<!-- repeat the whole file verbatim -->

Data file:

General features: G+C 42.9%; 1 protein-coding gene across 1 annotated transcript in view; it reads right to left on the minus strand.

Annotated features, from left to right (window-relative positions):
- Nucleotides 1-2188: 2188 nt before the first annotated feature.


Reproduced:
General features: G+C 42.9%; 1 protein-coding gene across 1 annotated transcript in view; it reads right to left on the minus strand.

Annotated features, from left to right (window-relative positions):
- Nucleotides 1-2188: 2188 nt before the first annotated feature.